(Image Credit: James St. John via flickr.com; the image is at this link. Used without modification under Creative Commons Licence)

Recent media reports about the Ford govt ‘underspending on healthcare by $21.3 billion’ show, for the umpteenth time, that our debates on policy are prisoners of paradigm; thinking beyond the narrow confines of the paradigm is verboten.


On March 8th, most mainstream media carried pieces covering the recent report by the Ontario Financial Accountability Officer (FAO) titled ‘Ontario Health Sector: Spending Plan Review’ (see this link for the PDF version of this FAO report). As I have come to expect (and I suspect, many of you have as well), the media coverage of this 52-page report was limited to the parts relating to funding and staffing shortages. For example, you can read the piece at Global News here, the one by CTV here and the one by our taxpayer-funded ‘national broadcaster’ CBC here. One aspect of this coverage that stands out is:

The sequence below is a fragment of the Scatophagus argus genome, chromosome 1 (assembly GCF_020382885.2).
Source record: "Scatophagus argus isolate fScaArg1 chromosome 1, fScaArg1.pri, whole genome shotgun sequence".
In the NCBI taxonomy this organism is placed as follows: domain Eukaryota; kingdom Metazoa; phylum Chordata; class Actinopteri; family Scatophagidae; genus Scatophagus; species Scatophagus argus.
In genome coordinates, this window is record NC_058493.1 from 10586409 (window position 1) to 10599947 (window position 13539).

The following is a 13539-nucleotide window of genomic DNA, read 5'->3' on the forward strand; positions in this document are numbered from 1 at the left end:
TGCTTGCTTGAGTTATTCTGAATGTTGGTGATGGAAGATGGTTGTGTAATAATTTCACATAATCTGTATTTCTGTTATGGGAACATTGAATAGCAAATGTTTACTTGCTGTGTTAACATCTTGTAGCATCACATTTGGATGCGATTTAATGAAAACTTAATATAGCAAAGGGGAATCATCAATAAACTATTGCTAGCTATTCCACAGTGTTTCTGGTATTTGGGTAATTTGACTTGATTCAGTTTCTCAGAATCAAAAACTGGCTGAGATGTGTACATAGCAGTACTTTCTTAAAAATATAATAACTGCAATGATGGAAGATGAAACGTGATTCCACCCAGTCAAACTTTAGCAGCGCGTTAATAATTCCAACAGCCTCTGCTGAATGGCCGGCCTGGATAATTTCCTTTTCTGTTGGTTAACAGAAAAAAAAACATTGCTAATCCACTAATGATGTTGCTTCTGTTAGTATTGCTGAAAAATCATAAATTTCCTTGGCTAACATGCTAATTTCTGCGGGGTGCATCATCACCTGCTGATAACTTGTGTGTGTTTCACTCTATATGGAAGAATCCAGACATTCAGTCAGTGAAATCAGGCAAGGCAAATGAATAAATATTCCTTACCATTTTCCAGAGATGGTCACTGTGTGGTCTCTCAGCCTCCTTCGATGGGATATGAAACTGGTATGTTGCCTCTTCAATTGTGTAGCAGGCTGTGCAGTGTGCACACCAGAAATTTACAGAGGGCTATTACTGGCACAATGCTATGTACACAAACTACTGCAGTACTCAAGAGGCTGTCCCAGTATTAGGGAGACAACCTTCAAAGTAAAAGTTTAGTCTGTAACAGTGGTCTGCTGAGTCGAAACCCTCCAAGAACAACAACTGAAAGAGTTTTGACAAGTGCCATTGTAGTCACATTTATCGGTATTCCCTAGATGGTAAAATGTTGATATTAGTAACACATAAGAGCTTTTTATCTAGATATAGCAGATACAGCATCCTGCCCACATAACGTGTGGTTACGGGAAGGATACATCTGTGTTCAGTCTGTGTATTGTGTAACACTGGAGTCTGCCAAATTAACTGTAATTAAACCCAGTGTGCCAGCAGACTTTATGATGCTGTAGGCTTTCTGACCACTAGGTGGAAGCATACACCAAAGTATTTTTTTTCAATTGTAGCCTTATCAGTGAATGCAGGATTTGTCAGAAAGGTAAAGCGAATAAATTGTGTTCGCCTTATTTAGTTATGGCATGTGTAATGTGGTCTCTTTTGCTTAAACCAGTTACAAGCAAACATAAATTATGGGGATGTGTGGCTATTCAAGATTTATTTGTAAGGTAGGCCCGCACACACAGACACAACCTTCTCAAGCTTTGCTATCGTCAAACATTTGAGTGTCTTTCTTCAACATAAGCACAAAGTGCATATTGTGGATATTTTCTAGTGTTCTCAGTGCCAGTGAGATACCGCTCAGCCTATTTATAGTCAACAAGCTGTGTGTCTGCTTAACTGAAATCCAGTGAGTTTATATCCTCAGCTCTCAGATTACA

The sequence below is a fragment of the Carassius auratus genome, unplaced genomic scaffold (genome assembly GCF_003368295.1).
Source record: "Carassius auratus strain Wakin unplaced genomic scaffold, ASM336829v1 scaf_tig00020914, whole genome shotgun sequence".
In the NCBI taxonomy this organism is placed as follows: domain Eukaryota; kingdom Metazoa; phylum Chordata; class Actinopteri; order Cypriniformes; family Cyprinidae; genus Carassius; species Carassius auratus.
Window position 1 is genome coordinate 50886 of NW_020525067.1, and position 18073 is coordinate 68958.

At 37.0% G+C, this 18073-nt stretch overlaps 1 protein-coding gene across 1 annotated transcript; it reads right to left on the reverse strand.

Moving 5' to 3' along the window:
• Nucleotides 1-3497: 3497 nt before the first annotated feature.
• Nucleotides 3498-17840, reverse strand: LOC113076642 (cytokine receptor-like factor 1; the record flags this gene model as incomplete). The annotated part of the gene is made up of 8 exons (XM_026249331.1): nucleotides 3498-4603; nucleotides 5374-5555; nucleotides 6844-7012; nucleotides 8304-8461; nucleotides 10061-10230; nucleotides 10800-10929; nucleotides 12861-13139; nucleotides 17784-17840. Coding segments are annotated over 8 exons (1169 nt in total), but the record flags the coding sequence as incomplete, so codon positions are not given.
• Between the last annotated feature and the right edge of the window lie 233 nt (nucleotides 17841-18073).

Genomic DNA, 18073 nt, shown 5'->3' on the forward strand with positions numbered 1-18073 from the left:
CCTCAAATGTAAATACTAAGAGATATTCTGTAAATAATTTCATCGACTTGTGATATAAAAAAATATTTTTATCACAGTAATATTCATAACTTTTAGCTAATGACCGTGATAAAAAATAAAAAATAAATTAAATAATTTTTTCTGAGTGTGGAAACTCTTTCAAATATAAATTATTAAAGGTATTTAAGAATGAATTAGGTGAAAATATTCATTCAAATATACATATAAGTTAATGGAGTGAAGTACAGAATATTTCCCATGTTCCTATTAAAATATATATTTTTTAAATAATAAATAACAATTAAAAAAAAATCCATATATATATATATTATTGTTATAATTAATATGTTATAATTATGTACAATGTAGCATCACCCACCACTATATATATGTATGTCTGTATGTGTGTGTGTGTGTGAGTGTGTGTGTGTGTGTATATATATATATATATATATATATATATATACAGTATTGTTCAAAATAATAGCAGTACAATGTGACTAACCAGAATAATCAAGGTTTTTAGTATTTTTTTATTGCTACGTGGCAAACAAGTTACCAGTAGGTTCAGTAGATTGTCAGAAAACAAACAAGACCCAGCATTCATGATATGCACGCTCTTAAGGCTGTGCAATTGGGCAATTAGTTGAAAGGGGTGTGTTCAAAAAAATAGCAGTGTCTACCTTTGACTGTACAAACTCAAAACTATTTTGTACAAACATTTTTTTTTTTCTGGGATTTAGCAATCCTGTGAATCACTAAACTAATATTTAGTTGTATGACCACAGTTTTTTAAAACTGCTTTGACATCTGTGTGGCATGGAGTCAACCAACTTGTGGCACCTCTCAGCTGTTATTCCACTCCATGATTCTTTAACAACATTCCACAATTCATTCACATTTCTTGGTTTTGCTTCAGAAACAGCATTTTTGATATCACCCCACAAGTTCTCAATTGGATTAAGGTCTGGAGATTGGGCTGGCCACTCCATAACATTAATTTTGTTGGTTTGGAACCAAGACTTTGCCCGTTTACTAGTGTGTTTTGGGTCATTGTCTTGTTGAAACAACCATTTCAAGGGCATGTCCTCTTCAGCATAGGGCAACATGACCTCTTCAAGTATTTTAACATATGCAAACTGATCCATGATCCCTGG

There was absolutely no effort to process the information contained in the report and offer the result to the viewers / readers. I believe this is because the moment they saw the top-line conclusion that the Ford government would be ‘underspending’ on healthcare over the next 5 years, they could see nothing else. The belief that ‘Healthcare is underfunded’ is deeply rooted in our political arena, and once that bias appears to be confirmed in a report or study, nothing else matters and nothing else needs to be conveyed to the audience. For their part, the official opposition party, NDP, also seized on this.